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  Issue 26 - Feature - Jordan Cohen

Profile: Jordan Cohen, “Does This Guy Ever Sleep?”
Deanna Rilling

While you may not know drummer and percussionist Jordan Cohen by name, you’ve definitely heard his music. As the former percussionist for the rock/metal band Powerman 5000, Cohen is still actively involved in making numerous contributions to the music world. Now a full-time member of the Blue Man Group band in Las Vegas, he somehow finds the time to work on outside ventures, including his current solo project, Sons of Jupiter. After a career spanning 27 years, Cohen is still making music and exploring new territory.

Cohen’s journey into music began when he learned to play drums at age ten while living in Niagara Falls, NY. His household was largely involved in all things music related and his father, Norman, was involved in the jazz scene of the 1970s. Cohen’s two older brothers, Jonathan and Adrian, also became heavily absorbed in music and learned to play the bass and keyboards, respectively. When the Cohen family moved from Niagara Falls to Albany, NY in the early 80s, the brothers played rock and fusion music together and Cohen had his first exposure to the world of a recording studio at twelve years old. He then further expanded his repertoire of musical abilities when he was sixteen and joined a local New York reggae band, Iwa.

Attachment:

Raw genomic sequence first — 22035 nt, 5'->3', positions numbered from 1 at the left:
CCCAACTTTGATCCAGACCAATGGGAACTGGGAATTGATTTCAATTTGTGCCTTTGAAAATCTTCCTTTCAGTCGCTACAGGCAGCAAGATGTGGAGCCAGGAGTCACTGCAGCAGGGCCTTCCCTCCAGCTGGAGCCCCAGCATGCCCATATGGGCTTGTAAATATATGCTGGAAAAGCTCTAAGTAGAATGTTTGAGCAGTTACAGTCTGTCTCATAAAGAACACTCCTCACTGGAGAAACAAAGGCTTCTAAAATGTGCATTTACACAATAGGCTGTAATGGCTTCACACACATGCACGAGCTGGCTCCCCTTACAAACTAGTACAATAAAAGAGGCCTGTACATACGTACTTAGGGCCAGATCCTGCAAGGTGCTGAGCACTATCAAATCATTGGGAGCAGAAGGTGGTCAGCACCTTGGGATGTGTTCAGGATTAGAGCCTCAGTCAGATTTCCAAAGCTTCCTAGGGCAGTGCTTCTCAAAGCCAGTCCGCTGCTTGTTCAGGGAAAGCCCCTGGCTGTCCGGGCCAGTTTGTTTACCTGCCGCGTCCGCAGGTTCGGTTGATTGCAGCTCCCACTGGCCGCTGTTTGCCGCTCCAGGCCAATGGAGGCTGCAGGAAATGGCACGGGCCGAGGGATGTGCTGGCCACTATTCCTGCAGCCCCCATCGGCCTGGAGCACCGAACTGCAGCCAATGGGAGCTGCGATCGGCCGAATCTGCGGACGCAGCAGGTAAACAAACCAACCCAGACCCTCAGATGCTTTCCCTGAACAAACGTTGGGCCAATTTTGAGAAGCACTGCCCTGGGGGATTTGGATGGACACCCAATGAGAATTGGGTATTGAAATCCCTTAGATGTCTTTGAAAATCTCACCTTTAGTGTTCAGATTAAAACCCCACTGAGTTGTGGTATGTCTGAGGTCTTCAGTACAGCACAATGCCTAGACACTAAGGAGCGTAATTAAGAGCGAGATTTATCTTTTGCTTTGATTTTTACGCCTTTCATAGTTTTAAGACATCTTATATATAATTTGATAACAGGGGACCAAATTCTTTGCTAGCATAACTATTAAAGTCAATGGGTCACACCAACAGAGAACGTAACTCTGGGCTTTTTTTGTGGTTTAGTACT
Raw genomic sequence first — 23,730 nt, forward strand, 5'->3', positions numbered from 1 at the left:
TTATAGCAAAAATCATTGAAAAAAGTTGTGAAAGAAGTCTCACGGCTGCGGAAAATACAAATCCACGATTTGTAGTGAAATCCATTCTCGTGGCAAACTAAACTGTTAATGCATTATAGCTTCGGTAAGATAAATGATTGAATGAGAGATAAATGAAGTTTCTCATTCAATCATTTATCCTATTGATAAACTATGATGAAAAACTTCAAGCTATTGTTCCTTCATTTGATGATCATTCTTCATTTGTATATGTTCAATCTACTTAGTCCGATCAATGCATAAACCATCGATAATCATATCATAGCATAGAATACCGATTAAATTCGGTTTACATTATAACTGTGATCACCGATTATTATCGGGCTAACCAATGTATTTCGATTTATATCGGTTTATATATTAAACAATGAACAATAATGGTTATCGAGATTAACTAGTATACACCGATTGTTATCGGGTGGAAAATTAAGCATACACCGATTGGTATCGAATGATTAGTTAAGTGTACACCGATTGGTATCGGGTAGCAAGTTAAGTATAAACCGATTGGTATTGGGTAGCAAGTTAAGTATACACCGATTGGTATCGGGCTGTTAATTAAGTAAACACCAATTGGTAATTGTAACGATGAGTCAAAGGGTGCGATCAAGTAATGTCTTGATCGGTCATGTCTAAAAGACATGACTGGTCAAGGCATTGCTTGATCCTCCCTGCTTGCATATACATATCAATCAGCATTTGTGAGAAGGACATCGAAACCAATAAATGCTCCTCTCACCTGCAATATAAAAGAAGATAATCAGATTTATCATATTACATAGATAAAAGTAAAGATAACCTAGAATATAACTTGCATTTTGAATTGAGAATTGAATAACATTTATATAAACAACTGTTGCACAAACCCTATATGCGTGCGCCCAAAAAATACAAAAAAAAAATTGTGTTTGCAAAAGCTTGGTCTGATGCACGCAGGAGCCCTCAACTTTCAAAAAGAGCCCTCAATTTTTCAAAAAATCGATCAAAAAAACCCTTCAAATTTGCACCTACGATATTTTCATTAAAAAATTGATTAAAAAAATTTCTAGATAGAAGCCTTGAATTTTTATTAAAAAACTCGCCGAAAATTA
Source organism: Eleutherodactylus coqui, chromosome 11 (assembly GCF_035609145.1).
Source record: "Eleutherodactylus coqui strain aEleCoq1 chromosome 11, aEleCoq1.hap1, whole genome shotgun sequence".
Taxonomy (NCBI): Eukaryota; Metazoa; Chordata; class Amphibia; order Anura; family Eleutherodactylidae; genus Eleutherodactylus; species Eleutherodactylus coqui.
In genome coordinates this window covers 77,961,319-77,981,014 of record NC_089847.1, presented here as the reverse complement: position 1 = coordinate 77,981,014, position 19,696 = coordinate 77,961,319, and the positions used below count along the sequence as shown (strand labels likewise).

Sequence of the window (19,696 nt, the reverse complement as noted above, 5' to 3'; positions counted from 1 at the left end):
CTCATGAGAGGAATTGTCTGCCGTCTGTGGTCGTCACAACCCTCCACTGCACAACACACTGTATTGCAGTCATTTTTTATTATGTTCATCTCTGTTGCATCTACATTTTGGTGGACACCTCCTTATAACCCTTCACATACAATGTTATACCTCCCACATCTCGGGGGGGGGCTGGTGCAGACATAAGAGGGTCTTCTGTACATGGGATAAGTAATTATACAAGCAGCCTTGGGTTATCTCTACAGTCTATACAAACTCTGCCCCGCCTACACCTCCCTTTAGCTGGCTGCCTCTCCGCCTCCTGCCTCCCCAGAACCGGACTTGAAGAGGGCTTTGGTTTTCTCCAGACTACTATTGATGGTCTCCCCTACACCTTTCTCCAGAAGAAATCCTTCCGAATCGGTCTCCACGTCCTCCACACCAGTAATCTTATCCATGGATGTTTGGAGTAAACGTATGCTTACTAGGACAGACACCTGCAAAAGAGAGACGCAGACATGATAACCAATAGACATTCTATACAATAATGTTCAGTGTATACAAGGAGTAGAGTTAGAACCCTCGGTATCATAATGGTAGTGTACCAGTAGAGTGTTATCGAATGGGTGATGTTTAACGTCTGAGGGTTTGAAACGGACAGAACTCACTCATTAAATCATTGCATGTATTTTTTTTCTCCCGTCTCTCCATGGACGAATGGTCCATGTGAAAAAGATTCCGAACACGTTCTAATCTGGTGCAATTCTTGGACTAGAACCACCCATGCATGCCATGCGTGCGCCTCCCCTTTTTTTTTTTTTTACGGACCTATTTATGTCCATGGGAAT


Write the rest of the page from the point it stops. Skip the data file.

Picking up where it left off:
Following in his brothers’ footsteps, Cohen enrolled in the Berklee College of Music in Boston when he graduated high school. Although he briefly studied jazz drumming and history, Cohen had to leave Berklee after only a year of studies. “I couldn’t afford to keep going,” explains Cohen. However, while in Boston, he started working in bands and decided not to return to the college. Through the local music scene in Boston, Cohen was introduced to Powerman 5000 singer, Spider One, when the band was looking for a percussionist/back-up vocalist. “I started playing with them and we built up a big local following,” says Cohen.